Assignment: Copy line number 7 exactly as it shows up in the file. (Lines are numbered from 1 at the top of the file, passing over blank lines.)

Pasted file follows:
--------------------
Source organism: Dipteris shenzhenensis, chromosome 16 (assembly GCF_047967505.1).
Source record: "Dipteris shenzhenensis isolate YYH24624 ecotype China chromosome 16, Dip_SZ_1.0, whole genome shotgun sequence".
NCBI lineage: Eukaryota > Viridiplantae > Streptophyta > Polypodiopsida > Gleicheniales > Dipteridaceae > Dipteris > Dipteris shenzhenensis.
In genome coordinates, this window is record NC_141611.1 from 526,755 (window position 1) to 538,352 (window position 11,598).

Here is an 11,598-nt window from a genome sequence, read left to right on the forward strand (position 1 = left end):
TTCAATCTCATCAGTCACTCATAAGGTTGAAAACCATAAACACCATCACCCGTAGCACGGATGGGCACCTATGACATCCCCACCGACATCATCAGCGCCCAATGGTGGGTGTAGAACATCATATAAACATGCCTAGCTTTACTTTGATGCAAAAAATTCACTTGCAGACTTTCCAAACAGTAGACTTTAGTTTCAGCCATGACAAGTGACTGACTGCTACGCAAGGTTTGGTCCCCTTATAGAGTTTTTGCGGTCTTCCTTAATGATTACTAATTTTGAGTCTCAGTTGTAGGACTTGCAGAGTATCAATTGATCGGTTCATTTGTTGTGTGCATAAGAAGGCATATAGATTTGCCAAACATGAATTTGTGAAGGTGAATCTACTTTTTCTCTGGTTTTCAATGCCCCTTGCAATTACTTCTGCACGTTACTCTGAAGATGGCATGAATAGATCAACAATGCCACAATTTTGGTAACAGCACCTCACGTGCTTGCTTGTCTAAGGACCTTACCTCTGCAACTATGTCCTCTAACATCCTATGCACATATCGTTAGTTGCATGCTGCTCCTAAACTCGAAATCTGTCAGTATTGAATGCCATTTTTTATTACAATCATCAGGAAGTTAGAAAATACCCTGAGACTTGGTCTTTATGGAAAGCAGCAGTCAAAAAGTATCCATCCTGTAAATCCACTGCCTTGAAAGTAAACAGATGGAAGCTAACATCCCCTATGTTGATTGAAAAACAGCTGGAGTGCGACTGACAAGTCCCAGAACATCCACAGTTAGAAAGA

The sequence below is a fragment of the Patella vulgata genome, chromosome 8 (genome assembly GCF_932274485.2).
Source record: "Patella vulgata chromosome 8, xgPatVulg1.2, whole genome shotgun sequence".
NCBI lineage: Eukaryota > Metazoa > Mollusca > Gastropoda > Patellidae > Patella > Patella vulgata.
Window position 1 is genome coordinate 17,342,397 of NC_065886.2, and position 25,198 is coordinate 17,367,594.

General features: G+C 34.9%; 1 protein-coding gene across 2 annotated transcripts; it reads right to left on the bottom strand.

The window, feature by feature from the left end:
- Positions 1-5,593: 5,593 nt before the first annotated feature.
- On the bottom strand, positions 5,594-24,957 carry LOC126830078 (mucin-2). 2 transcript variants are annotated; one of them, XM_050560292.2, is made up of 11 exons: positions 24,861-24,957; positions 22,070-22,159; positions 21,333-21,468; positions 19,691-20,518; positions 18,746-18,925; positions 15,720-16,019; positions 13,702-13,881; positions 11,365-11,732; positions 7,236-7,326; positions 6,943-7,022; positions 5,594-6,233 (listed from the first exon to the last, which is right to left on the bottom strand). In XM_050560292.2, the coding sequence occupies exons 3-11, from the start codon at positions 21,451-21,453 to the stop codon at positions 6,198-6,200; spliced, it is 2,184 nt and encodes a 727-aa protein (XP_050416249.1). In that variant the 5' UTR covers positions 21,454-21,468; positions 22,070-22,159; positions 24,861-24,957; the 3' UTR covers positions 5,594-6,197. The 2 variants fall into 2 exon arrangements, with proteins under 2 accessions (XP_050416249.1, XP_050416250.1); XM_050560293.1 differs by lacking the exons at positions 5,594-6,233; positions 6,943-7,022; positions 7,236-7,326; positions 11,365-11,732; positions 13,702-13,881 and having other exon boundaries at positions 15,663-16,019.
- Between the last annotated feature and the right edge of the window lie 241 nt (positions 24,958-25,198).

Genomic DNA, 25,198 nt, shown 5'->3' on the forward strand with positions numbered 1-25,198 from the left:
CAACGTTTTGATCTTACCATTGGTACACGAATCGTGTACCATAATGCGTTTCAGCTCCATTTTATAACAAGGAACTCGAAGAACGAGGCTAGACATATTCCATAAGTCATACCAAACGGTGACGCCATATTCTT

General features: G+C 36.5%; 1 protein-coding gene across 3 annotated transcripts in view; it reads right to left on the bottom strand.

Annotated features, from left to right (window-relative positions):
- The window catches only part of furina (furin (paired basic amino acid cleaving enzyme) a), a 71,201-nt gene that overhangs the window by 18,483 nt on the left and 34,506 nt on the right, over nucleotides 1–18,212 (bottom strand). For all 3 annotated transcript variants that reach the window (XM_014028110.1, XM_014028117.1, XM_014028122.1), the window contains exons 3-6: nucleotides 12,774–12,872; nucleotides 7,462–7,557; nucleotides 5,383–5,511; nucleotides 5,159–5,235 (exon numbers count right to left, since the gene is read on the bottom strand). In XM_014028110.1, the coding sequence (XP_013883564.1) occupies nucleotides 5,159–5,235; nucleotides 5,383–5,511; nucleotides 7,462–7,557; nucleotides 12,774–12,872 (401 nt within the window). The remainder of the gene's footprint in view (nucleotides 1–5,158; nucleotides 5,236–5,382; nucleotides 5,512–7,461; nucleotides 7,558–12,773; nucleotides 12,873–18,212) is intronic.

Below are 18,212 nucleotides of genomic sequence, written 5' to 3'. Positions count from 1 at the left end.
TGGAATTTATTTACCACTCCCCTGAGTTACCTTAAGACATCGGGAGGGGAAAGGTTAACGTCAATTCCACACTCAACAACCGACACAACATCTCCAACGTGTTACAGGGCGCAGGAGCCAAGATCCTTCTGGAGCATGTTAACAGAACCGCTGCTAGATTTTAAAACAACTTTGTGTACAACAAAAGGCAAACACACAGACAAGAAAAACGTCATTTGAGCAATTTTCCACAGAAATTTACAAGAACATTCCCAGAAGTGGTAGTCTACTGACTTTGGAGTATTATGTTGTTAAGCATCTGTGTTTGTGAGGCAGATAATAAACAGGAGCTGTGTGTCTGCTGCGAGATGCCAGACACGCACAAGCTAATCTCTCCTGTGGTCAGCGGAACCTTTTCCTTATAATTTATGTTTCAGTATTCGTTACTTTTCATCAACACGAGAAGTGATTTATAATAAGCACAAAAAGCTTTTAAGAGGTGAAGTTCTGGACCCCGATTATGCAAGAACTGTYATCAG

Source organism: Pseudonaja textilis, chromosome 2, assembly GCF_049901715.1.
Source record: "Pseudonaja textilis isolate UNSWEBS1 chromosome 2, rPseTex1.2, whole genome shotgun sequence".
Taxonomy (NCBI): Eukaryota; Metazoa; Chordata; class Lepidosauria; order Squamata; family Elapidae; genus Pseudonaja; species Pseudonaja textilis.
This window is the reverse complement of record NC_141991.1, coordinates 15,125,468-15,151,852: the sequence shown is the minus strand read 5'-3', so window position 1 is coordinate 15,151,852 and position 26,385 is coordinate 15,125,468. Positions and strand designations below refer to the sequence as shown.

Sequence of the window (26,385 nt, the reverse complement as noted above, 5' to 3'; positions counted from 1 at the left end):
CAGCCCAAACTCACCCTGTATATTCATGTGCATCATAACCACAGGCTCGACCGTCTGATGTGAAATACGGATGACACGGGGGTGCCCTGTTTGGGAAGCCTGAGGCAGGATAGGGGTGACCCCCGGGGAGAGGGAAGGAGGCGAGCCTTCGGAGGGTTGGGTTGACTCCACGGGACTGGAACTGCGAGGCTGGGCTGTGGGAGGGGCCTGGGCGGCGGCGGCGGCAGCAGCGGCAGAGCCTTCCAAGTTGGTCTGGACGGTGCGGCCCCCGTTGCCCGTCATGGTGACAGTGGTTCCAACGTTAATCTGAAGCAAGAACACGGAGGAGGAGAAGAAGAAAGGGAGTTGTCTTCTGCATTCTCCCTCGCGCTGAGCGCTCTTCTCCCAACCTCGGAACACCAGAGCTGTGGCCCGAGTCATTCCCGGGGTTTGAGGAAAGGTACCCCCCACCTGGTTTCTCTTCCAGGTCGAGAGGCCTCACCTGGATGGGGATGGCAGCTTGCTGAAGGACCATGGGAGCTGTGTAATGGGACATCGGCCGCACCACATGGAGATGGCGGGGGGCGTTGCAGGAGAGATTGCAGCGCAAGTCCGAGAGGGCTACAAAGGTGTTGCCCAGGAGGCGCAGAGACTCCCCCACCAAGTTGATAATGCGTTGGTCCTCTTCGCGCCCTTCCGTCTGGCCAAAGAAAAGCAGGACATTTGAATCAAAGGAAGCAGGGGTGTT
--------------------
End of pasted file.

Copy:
The sequence below is a fragment of the Patella vulgata genome, chromosome 8 (genome assembly GCF_932274485.2).